Take a Long Walk

Fall is the perfect time to get outdoors. It’s hard for my husband and I to go anywhere because it literally looks like we’re packing for a three day trip with the amount of things we have to bring for our infant twins. Still, we always feel good when we get out the house and get some fresh air.  It’s a great way to work out arguments or have tough conversations because usually when you’re outdoors, you tend to remain more level in your conversation, and you feel a little better being surrounded by nature.


Try to Date

Dates are still expensive when you’re married! I see a lot of couples trying to commit to a date night, and while that seems really nice to me, it also seems really out of my budget. So, one way to still have date night without the expense is just to have it at home. You can plan an entire date with a movie and a certain dinner that you can make for your spouse or together. If you have kids, you can do all of this after they go to sleep. It takes a little bit of thought, but it’s something they will really appreciate. There are even entire websites devoted to thinking of fun date ideas you can do at home with your spouse. I love anything that means re-energizing a relationship without having to pay a huge expense.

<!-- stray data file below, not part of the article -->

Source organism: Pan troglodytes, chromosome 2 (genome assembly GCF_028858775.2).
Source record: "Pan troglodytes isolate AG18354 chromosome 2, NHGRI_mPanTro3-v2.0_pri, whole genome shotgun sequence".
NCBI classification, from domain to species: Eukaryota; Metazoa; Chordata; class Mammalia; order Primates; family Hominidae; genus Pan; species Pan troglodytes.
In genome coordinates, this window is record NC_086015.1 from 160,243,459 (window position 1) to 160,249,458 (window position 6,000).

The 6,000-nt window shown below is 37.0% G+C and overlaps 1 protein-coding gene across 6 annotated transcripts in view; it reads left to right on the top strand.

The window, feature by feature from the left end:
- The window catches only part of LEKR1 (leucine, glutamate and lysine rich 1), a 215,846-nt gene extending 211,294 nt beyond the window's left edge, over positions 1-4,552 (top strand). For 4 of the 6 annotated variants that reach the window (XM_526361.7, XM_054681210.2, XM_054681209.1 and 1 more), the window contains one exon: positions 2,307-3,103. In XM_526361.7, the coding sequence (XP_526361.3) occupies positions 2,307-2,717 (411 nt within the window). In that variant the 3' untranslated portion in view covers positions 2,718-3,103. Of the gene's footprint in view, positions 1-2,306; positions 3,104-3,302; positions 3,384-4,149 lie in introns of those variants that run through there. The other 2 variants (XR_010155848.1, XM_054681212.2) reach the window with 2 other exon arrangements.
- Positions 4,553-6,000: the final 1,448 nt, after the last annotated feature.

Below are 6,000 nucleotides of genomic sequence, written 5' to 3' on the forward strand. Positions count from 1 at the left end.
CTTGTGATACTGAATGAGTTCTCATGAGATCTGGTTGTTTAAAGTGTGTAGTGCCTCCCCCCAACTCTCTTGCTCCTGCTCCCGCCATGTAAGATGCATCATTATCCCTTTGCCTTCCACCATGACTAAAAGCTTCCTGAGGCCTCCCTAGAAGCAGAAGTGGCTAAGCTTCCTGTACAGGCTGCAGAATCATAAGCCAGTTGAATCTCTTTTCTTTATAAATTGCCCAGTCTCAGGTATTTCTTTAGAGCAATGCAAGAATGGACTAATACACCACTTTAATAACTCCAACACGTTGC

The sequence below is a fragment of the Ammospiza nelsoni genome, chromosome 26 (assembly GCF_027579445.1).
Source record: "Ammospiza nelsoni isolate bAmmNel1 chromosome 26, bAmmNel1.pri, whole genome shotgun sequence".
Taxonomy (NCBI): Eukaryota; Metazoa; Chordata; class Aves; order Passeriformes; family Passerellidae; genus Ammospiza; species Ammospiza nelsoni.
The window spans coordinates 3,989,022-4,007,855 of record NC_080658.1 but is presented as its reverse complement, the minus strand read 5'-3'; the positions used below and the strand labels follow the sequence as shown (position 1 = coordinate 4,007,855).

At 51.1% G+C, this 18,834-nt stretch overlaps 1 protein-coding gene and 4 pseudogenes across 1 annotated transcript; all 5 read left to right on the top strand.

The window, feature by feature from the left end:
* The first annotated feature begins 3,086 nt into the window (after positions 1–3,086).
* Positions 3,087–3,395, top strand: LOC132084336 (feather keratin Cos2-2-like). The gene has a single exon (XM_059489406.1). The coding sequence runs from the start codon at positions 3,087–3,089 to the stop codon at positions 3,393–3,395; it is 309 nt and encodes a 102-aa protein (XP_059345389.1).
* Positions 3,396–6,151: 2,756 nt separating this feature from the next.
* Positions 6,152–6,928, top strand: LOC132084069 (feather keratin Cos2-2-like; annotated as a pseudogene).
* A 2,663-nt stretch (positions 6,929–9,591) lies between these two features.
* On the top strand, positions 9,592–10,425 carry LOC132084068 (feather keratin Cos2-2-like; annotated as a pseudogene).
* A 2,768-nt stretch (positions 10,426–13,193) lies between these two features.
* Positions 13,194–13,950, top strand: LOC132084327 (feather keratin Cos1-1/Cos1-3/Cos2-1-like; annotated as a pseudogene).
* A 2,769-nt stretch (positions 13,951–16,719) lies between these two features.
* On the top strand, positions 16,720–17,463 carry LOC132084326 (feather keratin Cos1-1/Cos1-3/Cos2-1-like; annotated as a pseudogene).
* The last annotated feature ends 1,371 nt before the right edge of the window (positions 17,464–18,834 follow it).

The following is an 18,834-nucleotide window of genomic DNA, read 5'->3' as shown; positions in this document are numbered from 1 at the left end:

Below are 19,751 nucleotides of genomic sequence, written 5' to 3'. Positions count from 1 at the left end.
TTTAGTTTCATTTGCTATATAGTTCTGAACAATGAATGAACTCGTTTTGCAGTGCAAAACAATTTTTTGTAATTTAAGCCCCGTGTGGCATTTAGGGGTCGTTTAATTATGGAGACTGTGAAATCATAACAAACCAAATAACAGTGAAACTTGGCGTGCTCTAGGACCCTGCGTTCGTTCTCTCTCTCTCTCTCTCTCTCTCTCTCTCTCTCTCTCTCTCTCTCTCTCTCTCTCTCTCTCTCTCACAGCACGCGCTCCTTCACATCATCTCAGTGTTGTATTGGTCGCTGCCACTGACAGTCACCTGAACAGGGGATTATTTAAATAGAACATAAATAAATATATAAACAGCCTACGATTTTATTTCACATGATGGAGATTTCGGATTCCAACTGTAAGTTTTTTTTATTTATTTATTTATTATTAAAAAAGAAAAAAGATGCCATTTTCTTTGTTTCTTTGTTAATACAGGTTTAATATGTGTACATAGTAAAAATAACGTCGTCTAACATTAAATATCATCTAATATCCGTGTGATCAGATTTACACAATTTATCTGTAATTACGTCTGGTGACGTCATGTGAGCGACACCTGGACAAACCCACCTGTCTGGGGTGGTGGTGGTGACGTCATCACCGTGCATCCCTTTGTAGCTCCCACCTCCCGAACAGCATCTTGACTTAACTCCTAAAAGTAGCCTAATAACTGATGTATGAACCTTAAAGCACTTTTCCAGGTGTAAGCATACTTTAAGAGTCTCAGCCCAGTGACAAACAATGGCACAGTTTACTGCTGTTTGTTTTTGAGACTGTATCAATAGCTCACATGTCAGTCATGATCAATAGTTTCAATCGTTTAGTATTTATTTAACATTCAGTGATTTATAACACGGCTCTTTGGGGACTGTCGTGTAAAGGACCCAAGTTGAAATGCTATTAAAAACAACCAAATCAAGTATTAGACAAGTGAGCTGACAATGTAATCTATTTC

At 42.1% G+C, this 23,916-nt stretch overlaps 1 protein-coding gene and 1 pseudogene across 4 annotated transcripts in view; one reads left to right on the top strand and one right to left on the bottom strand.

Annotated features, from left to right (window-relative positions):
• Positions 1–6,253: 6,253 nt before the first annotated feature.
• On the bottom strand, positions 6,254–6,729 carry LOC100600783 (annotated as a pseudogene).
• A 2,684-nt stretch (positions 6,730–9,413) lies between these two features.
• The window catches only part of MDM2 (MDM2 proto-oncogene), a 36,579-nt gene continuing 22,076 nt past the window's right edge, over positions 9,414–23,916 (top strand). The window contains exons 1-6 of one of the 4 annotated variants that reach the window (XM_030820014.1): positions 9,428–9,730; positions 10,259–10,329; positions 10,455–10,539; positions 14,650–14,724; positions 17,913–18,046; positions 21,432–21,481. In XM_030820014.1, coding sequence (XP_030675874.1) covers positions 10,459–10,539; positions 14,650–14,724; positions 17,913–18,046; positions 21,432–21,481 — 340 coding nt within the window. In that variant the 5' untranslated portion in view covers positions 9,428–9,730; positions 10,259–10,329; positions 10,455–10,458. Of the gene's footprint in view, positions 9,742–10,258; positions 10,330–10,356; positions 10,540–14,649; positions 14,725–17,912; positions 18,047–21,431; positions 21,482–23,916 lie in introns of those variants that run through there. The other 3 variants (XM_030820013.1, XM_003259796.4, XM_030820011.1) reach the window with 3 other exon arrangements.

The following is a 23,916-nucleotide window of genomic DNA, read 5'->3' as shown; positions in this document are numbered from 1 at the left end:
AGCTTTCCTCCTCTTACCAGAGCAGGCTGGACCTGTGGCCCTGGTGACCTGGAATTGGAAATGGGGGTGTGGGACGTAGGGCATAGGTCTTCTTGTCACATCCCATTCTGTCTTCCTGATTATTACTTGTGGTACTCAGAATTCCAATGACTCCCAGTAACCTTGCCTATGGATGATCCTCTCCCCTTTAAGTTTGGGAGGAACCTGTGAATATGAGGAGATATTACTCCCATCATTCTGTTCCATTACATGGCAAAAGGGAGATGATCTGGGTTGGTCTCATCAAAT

Talk It Out With Friends

I think sometimes we often think our frustrations or issues with relationships are unique to us. Just the other day, my husband and I were hanging out with friends, and we realized that the men and women had a lot of the same issues. We were joking and teasing each other about it, and it was a fun, relaxed conversation about how my friend and I always want to talk to our husbands the second they get home because we both work from home all day. However our husbands, after long days of talking to patients at the hospital, kind of want downtime and want to be left alone. So, by talking it out with friends in a way that was fun and joking, we were able to get past a small hurdle. I find a lot of times it’s good to bounce ideas off of friends when you need an unbiased opinion about something!

Ultimately, there are tons of ways to re-energize your marriage than just the tips listed above. It just takes a little bit of thought, a little bit of advanced planning, and a lot of initiative and motivation to add a positive change to your life. However, once you do, I think you’ll start reaping the rewards right away.

How about you all? Do you have any other ideas on ways to improve or re-energize a marriage while on a budget?

Share your experiences by commenting below! 

***Photo courtesy of